• Another one, where the IRS didn't allow any clothing, makeup, hair, etc. for a TV anchor: Anietra Y Hamper v. Commissioner (2011).

Purchasing products where you earn a commission

The exclusivity test also applies here.


You purchase a water bottle and promote the water bottle on social media. Each sell of the water bottle earns you a commission from the parent company.

While the commissions would be counted as earned income. The original purchase of the water bottle would not be considered a business expense if it can be used in the normal course of your personal life.

If it is an item that you do not keep, but is discarded after the content is created, then it could be a deductible expense. However, you must be sure that you aren't promoting the item in your content as something you use every day.

Fitness/Nutrition Supplements

Whether you are promoting yourself as a fitness influencer, nutrition expert, or personal trainer, the IRS does not allow deductions solely for staying healthy.

Professional athletes can deduct the cost of training, coaching or uniforms for for events or competitions; however, they cannot deduct the expense for nutrition supplements because they IRS would argue the benefits are also personal.

Similarly, if you are a personal trainer you could deduct the cost to rent out a specific space to hold a class. However, deducting your gym memberships would not be a business expense pursuant to tax law Section 274 (a)(2).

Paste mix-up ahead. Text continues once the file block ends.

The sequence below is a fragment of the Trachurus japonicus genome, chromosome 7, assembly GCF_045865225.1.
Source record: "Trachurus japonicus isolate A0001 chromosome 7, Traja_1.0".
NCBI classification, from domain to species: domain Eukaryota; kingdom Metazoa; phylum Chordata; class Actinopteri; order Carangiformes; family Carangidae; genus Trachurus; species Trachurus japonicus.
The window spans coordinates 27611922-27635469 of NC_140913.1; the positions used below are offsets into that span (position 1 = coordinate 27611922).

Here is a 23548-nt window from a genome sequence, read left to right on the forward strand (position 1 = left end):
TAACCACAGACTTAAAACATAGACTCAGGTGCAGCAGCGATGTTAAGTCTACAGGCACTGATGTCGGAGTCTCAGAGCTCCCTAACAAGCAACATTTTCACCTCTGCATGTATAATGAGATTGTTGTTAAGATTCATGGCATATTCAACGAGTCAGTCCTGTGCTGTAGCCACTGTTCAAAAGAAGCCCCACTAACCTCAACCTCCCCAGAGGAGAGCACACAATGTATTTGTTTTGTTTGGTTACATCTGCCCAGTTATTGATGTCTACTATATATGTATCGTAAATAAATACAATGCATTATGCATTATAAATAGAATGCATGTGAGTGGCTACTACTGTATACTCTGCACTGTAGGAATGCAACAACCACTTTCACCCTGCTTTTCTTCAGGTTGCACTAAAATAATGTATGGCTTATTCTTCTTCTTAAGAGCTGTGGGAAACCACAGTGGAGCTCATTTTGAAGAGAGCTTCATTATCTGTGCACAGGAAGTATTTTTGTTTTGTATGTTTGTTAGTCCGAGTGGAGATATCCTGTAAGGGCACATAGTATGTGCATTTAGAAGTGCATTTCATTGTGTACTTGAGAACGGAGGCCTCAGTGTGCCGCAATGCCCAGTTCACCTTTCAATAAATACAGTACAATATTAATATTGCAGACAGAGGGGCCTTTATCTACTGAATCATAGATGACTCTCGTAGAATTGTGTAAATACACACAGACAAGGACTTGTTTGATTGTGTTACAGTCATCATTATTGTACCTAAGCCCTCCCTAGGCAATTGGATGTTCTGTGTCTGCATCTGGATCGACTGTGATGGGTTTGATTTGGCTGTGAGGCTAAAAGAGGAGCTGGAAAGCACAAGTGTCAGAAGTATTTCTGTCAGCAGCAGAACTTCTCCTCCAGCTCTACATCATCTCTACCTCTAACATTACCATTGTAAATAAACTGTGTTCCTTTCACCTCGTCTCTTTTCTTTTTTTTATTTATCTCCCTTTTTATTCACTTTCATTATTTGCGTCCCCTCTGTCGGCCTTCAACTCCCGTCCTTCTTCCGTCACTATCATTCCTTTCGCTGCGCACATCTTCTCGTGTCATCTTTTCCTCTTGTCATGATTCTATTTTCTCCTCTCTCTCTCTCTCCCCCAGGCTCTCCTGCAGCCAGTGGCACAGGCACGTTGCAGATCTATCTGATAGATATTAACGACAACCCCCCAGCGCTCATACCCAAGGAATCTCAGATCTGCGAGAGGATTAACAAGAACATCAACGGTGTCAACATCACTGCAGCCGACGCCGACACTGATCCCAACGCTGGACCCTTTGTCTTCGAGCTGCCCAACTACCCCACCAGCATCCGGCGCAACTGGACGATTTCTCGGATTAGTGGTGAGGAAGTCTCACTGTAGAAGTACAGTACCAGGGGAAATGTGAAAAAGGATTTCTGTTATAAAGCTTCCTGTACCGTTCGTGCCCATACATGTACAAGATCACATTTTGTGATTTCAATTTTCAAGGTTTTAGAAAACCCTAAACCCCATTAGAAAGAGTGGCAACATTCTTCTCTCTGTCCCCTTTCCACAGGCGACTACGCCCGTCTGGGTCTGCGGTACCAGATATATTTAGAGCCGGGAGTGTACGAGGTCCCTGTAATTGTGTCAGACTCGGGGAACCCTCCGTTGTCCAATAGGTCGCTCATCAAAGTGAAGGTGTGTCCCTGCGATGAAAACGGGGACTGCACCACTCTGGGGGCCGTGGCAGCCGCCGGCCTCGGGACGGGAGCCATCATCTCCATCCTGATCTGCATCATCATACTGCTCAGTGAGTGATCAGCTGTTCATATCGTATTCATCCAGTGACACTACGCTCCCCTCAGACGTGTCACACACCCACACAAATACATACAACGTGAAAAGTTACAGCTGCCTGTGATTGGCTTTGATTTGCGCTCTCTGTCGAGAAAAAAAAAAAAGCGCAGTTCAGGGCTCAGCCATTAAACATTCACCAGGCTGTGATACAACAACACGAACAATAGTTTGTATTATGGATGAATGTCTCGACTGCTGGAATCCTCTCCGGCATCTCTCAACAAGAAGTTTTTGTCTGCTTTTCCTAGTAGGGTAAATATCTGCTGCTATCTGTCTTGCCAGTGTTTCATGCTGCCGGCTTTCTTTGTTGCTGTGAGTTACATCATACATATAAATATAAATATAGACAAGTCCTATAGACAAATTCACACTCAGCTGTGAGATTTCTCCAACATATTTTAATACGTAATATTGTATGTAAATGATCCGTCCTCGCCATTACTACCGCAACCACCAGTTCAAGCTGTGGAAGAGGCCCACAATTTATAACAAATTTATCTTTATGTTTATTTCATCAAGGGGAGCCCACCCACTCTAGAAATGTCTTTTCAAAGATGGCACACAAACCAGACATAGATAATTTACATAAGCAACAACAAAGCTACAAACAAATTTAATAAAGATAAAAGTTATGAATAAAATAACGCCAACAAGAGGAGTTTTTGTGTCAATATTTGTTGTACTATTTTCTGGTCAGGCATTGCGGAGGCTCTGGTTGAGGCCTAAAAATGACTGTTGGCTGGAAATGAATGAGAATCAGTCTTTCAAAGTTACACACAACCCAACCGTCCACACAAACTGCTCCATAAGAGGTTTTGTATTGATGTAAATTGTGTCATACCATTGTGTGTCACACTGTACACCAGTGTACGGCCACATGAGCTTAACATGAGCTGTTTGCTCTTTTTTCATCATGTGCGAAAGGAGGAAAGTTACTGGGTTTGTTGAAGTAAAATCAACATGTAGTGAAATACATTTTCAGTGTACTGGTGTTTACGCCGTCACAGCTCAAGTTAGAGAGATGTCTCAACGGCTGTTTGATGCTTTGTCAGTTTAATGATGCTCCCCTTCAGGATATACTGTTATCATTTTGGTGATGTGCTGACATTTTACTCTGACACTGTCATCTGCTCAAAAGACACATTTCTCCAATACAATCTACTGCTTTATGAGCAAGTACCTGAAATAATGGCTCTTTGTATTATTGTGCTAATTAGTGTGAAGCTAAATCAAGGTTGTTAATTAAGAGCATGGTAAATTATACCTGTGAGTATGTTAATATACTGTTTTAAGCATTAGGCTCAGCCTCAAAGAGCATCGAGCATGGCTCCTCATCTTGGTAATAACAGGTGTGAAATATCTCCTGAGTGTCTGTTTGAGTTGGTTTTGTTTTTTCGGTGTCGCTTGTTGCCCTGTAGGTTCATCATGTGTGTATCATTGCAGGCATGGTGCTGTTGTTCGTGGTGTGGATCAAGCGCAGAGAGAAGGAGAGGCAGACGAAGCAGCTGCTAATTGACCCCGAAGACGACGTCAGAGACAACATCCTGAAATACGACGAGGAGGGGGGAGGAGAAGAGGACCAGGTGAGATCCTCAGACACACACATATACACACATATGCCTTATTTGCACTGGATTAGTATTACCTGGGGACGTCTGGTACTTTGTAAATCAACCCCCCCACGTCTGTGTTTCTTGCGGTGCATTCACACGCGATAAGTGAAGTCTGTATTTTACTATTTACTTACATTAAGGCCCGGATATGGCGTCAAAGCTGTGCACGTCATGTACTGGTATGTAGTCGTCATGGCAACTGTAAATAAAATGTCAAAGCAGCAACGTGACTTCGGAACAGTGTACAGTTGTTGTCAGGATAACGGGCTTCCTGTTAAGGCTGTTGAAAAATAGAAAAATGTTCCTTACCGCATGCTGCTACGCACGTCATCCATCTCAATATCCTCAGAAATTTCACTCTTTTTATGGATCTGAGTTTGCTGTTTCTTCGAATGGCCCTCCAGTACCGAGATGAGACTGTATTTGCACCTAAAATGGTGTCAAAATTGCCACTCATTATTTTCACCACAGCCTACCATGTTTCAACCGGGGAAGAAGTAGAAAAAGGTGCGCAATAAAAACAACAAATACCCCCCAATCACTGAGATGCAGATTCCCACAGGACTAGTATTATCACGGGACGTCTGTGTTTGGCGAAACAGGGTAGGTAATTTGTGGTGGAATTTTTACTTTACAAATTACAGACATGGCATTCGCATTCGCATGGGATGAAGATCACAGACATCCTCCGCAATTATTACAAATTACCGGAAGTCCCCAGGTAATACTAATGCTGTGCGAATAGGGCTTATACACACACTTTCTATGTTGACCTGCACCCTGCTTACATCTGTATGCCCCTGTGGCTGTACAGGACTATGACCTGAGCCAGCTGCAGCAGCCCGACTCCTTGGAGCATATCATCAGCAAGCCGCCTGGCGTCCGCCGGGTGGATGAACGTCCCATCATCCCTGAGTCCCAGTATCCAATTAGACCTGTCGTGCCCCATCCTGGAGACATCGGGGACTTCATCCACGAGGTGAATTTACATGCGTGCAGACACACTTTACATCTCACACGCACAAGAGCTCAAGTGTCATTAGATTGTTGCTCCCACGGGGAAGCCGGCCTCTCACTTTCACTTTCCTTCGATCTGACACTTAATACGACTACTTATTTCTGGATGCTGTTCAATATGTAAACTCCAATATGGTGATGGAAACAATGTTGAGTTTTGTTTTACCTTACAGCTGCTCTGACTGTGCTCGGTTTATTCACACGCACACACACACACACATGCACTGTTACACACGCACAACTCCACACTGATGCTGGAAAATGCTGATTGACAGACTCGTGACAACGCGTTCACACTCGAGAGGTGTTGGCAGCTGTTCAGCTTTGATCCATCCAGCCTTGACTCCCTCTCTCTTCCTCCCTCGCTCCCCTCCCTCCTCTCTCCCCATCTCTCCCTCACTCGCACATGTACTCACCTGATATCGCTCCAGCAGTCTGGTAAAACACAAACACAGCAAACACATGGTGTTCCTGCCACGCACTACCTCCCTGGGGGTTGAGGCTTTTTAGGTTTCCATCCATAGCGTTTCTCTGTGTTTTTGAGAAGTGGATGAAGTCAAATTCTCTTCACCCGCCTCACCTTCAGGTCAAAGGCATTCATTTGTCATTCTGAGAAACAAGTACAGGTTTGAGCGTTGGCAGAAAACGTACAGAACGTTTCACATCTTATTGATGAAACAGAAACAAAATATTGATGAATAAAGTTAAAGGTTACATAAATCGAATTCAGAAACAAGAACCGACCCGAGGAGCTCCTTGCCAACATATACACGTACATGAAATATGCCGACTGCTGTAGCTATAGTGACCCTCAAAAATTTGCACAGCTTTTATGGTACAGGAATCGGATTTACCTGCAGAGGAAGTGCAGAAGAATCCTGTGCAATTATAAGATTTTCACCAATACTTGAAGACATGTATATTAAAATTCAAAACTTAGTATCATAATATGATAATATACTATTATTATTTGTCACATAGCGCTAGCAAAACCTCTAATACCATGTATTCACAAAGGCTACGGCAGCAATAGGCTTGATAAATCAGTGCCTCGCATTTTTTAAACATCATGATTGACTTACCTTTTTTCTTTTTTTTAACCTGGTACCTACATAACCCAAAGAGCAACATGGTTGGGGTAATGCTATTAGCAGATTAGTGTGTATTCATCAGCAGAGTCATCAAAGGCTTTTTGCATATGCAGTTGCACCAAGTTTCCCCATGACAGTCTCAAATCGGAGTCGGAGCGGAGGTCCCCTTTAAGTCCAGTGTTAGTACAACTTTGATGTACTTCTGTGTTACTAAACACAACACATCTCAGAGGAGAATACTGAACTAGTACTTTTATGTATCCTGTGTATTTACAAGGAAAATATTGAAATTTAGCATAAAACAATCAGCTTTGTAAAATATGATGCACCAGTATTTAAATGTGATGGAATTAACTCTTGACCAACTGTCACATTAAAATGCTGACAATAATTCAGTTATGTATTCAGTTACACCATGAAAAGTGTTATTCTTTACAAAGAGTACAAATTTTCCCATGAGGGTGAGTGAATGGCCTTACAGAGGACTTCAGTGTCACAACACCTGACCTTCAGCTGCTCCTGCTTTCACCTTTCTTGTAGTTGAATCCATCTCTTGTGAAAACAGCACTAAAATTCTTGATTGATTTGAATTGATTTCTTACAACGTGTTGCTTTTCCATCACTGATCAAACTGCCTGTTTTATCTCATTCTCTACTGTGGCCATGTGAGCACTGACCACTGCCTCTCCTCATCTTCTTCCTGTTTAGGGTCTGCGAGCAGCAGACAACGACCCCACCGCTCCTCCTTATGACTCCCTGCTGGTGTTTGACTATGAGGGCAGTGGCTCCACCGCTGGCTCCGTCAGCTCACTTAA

This also applies to clothing used to work out in or film content. You cannot deduct clothing as a business expense because the IRS could argue it can also be for personal as well as professional use.

Network Marketing

There are many successful multi-level marketing, direct sales or network marketing programs our members are a part of. Either as their sole business, or as a supplement to their business.

While your membership in this group could be deducted, as well as other normal expenses for running your business. If you are purchasing product with the purpose to promote sales of that product, the product purchased cannot be classified as a business expense.


You are distributor for doTERRA essential oils. You pay a monthly fee to remain a distributor. On top of that, you purchase the product for personal use and to promote to friends and family to purchase. The monthly membership fee would qualify as a business expense but, the purchase of product would not since it also is for personal use.

Other network marketing companies include: Beach Body, Young Living, Monat, Arbonne, herbaLife - among many others.

I hope this clears up some of your questions! I know this can be a grey area. Please ask your onboarding accountant, Member Relationship Manager or Accounting Advisor if you are unsure whether your expenses qualify :)

Disclaimer: The information contained in this document is provided for informational purposes only and should not be construed as financial or tax advice. It is not intended to be a substitute for obtaining accounting or other financial advice from an appropriate financial adviser or for the purpose of avoiding U.S. Federal, state or local tax payments and penalties.